These don't try to do much more than kick out the jams. And at that, these do a stellar job. But against its competition, the One1 don't offer enough in the way of features to justify the high price.
Universal inline controls
Uncomfortable at times
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There's a crowd who loves tons of features packed into their headphones. Then, there are those who only desire the bare essentials, nothing more. In my opinion, the latter isn't getting enough attention from today's headphone manufacturers.
But that's what Thinksound is all about. Its On1 are a prime example of headphones that don't try too much, but gets mostly everything right in the process. For a retail price of $299 (£179, AU$399 through online distributors), do these offer enough to please the headphone purists? These cans sure do look nice and the sound performance is stellar, but the feature offering is just a little too bare for the high asking price.
Thinksound's earthy design ID is rooted (no pun intended) in using wood on each of its headphones. It's an addition that makes the On1 on-ear headphones in particular a natural-looking breath of fresh air amidst the competition, which is vastly made up of plastic and metal options.
The cushioned headband is wrapped is a black fabric, which is embroidered on top with the Thinksound logo. Stretching down into the sides, the sidearm connectors conveniently display "L" and "R", though, in my experience, the fit is no different even if you get it wrong. The tough, brushed metal sidearms can extend a generous amount, making room for heads on the larger size.
Moving down to the cups, the headphones are coated in the black, matte plastic. The cup hinges are pleasantly flexible, allowing listeners to fold them up into the headband. They can also rotate 90 degrees so the cups can rest facing downward on your chest when you're not listening. The on-ear cups are stuffed with enough padding and coated with leatherette, which work together to make these breathable and comfortable to use for hours.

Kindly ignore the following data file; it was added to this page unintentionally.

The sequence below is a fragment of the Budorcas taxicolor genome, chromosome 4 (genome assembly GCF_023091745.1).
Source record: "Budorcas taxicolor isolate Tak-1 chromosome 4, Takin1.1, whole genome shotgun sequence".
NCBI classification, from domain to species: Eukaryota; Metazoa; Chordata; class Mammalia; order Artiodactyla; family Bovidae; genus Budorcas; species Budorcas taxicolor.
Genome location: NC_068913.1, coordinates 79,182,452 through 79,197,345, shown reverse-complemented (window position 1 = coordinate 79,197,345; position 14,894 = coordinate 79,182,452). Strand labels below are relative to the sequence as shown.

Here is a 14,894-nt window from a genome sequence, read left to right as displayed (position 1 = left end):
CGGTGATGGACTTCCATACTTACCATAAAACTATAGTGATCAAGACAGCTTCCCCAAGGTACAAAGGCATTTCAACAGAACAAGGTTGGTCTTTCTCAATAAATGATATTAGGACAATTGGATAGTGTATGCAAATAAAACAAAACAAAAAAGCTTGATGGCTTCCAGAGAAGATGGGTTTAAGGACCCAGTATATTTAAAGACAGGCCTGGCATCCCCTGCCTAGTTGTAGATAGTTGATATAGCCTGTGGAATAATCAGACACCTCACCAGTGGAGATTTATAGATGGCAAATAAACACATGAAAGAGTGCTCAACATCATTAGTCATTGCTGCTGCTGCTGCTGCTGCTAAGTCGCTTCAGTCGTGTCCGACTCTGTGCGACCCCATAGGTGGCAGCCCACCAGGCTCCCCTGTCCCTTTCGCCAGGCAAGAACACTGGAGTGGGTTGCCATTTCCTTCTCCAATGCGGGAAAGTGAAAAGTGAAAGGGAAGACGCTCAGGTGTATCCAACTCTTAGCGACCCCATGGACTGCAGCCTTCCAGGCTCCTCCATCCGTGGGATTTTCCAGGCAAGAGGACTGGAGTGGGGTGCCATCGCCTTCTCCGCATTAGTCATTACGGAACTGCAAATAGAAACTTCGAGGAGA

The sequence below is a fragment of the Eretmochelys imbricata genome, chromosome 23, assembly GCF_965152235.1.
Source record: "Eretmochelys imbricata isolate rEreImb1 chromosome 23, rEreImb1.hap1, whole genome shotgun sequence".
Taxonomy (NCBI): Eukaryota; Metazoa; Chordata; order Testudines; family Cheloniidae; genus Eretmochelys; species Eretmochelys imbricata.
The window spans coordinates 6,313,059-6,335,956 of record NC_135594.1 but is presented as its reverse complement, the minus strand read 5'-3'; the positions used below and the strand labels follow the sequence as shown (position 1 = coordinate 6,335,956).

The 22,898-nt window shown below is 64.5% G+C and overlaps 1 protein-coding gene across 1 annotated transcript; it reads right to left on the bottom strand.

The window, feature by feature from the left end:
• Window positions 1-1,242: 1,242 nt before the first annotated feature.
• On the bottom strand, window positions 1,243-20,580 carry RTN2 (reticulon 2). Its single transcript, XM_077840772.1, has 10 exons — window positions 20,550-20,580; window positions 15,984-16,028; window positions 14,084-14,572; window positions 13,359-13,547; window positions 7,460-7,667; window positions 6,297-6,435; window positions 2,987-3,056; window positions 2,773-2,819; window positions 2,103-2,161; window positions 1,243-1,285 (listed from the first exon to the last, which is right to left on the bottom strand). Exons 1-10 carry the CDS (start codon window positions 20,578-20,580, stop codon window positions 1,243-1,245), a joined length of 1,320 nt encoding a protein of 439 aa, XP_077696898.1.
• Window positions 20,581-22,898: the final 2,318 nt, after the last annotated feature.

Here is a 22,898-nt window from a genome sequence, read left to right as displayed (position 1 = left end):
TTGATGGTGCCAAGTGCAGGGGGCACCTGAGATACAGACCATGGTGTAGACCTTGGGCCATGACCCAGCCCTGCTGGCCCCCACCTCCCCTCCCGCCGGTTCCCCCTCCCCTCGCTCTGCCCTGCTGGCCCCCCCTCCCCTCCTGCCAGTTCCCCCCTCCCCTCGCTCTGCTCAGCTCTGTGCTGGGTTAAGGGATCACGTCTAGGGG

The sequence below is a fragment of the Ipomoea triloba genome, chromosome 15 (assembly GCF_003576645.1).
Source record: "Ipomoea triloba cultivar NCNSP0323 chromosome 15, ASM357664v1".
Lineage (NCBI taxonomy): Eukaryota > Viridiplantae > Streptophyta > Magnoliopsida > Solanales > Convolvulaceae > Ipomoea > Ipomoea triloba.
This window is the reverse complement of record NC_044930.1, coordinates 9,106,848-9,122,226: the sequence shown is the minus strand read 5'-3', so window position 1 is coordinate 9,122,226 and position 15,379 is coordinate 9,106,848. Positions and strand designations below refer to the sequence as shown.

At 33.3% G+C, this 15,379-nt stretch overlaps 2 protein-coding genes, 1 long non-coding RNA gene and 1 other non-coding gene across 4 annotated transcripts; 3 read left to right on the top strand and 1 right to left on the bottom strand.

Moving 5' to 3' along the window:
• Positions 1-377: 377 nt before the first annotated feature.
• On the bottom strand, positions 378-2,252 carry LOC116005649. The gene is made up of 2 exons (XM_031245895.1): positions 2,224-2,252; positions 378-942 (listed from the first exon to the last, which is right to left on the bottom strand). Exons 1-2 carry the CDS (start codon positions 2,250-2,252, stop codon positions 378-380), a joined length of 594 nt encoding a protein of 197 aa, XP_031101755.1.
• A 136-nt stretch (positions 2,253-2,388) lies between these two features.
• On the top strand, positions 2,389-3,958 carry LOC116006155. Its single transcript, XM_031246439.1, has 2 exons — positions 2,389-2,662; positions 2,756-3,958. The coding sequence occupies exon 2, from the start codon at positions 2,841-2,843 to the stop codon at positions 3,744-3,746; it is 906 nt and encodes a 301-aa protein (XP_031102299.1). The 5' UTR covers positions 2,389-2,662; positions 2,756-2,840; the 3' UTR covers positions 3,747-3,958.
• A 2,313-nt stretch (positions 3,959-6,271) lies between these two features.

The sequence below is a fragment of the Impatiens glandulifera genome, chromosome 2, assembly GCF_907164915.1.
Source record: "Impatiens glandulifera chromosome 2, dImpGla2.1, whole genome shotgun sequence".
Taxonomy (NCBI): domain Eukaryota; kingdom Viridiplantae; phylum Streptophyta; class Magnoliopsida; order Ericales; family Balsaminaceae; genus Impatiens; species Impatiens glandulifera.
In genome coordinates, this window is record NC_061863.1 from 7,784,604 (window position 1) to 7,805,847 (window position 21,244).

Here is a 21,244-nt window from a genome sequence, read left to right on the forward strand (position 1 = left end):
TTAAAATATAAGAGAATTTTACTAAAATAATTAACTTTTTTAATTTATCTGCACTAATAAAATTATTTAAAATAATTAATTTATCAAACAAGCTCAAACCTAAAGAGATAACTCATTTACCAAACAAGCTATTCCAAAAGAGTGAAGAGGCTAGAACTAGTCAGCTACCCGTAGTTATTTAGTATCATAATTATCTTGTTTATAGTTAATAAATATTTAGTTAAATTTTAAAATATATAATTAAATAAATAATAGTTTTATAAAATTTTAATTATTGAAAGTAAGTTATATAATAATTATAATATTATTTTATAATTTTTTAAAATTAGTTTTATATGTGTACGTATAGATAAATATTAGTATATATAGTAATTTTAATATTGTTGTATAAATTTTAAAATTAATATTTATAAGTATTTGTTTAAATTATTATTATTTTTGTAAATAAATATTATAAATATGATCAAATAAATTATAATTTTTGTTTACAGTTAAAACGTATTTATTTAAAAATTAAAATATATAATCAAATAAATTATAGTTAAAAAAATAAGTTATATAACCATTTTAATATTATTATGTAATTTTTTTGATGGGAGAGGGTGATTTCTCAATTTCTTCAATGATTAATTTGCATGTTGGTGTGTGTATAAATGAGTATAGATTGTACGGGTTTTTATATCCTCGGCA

Inside the box, Thinksound includes two 4.5-foot cables. Each are braided in fabric, but one is equipped with inline controls and a microphone, while the other is free of features. Also inside the box is a canvas tote to carry the On1 around in.
The On1 sounds as good, if not better, than it looks. Its drivers produce a warm sound signature, which you might have expected from its closed-back wooden cups. Bass response is accurate and never overbearing. Mids and highs come through crystal-clear without stepping on each other in the delivery. Fans of any genre should be well-suited with the On1's sound performance.
The comfort of on-ear headphones can be a tricky beast to judge, as they are usually just fine for the first hour, but have the tendency to become a pain against your ears after that. The On1 are somewhere in the middle. Its headband doesn't squeeze too much, but the impression the cups made against my ears required me to take them off every hour or so.
I appreciate that the On1 can be used on both Android and iOS, as its inline controls only feature a play and pause button. But that presents an issue for those, like myself, who enjoy volume controls on their remotes. It's a small gripe, but for the price of the On1, it's a costly omission.
Headphone purists looking only for the essentials will find a lot to like here, so long as they're willing to pony up $299. For the same price, users can also snag the Philips Fidelio NC1, a lightweight set of on-ear headphones stocked with noise-cancelling and a more comfortable build. The On1 is at a disadvantage by comparison.
Thinksound is onto something special here. The On1 look and sound fantastic. But for the price, it offers too little.
Cameron is a writer at The Verge, focused on reviews, deals coverage, and news. He wrote for magazines and websites such as The Verge, TechRadar, Practical Photoshop, Polygon, Eater and Al Bawaba.